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An interface to the Ensembl REST APIs, biological data at your fingertips.

Project description

Ensembl-REST

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A Python interface to the Ensembl REST APIs. A whole world of biological data at your fingertips.

The Ensembl database contains reference biological data on almost any organism. Now it is easy to access this data programatically through their REST API.

The full list of endpoints for the Ensembl REST API endpoints along with endpoint-specific documentation can be found on their website.

This library also includes some utilities built on top of the APIs designed to ease working with them, including an AssemblyMapper class that helps in the conversion between different genome assemblies.

This project uses code from RESTEasy, which made my life much easier. Thanks!

Installation

You can install from PyPI:

$ pip install ensembl_rest

Examples

The library exports methods that point to each endpoint of the API, such as:

>>> import ensembl_rest

>>> ensembl_rest.symbol_lookup(
        species='homo sapiens',
        symbol='BRCA2'
    )
{ 'species': 'human',
  'object_type': 'Gene',
  'description': 'BRCA2, DNA repair associated [Source:HGNC Symbol;Acc:HGNC:1101]',
  'assembly_name': 'GRCh38',
  'end': 32400266,
  ...
  ...
  ...
  'seq_region_name': '13',
  'strand': 1,
  'id': 'ENSG00000139618',
  'start': 32315474}

All the endpoints are listed on the API website. A quick lookup of the methods can be obtained by calling help on the module:

>>> help(ensembl_rest)

If you want to use an endpoint from the ones enlisted in the API website, say GET lookup/symbol/:species/:symbol , then the name of the corresponding method is in the endpoint documentation URL, in this case, the documentation links to http://rest.ensembl.org/documentation/info/symbol_lookup so the corresponding method name is symbol_lookup.

>>> help(ensembl_rest.symbol_lookup)
Help on function symbol_lookup in module ensembl_rest:

symbol_lookup(*args, **kwargs)
        Lookup ``GET lookup/symbol/:species/:symbol``

    Find the species and database for a symbol in a linked external database


    **Parameters**

    - Required:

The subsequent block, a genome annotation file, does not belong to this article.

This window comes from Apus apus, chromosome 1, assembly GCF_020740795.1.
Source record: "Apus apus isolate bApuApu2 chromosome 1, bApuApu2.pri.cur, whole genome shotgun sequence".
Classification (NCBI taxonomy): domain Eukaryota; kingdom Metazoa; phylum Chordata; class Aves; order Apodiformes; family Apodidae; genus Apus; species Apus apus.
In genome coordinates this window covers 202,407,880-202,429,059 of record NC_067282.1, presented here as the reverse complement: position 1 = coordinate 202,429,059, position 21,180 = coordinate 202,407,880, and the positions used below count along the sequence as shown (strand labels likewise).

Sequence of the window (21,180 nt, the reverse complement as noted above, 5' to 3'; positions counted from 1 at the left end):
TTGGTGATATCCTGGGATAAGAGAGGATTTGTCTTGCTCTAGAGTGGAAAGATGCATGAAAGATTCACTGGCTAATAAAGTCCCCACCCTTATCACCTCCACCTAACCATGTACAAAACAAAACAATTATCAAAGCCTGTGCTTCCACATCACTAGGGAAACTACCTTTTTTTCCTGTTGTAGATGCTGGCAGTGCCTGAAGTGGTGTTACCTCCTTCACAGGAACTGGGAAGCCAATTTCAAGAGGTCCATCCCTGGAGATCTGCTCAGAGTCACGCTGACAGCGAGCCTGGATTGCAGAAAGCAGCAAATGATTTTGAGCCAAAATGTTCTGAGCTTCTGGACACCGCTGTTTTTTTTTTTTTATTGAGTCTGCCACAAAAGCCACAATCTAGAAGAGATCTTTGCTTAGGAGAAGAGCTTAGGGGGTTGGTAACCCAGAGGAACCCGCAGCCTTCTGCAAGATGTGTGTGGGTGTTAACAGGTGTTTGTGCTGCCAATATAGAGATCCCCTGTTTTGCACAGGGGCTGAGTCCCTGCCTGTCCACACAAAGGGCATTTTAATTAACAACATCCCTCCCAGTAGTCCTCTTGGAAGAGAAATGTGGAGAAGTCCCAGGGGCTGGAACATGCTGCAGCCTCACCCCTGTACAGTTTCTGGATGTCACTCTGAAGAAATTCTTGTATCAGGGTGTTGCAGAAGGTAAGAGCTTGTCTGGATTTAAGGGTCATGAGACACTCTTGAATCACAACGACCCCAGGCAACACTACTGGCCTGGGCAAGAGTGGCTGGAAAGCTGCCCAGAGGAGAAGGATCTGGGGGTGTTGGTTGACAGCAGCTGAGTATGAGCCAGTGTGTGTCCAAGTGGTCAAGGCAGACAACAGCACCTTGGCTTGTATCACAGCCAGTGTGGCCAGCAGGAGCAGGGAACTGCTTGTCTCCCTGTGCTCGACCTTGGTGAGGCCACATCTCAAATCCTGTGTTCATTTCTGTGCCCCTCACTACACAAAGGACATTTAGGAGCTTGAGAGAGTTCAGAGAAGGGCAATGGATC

+ **Name**:  species
            + *Type*:  String
            + *Description*:  Species name/alias
            + *Default*:  -
            + *Example Values*:  homo_sapiens, human
    ...
    ...

    - Optional:

            + **Name**:  expand
            + *Type*:  Boolean(0,1)
            + *Description*:  Expands the search to include any connected features. e.g. If the object is a gene, its transcripts, translations and exons will be returned as well.
    ...
    ...

    **Resource info**

    - **Methods**:  GET
    - **Response formats**: json, xml, jsonp


    **More info**

    https://rest.ensembl.org/documentation/info/symbol_lookup

We can see from the resource string GET lookup/symbol/:species/:symbol that this method contains 2 parameters called species and symbol, so we can call the method in the following way:

>>> ensembl_rest.symbol_lookup(
        species='homo sapiens',
        symbol='TP53'
    )

# Or like this...
>>> ensembl_rest.symbol_lookup('homo sapiens', 'TP53')
{'source': 'ensembl_havana',
  'object_type': 'Gene',
  'logic_name': 'ensembl_havana_gene',
 ...
 ...
 ...
  'start': 32315474}

One can provide optional parameters with the params keyword (the specific parameters to pass depend on the specific endpoint, the official endpoints documentation can be found here)_:

# Fetch also exons, transcripts, etc...
>>> ensembl_rest.symbol_lookup('human', 'BRCA2',
                               params={'expand':True})
{'source': 'ensembl_havana',
 'seq_region_name': '13',
 'Transcript': [{'source': 'ensembl_havana',
   'object_type': 'Transcript',
   'logic_name': 'ensembl_havana_transcript',
   'Exon': [{'object_type': 'Exon',
     'version': 4,
     'species': 'human',
     'assembly_name': 'GRCh38',
     ...
     ...
     ...
 'biotype': 'protein_coding',
 'start': 32315474}

The parameters for the POST endpoints are also provided via the params keyword , such as in the next example:

>>> ensembl_rest.symbol_post(species='human',
                             params={'symbols': ["BRCA2",
                                                 "TP53",
                                                 "BRAF" ]})
{
    "BRCA2": {
        "source": "ensembl_havana",
        "object_type": "Gene",
        "logic_name": "ensembl_havana_gene",
        "description": "BRCA2, DNA repair associated [Source:HGNC Symbol;Acc:HGNC:1101]",
        ...
        ...
    },
    "TP53": {
        ...
        ...
    }.
    "BRAF": {
        ...
        ...
        "strand": -1,
        "id": "ENSG00000157764",
        "start": 140719327
    }
}

Another common usage is to fetch sequences of known genes:

>>> ensembl_rest.sequence_id('ENSG00000157764')
{'desc': 'chromosome:GRCh38:7:140719327:140924928:-1',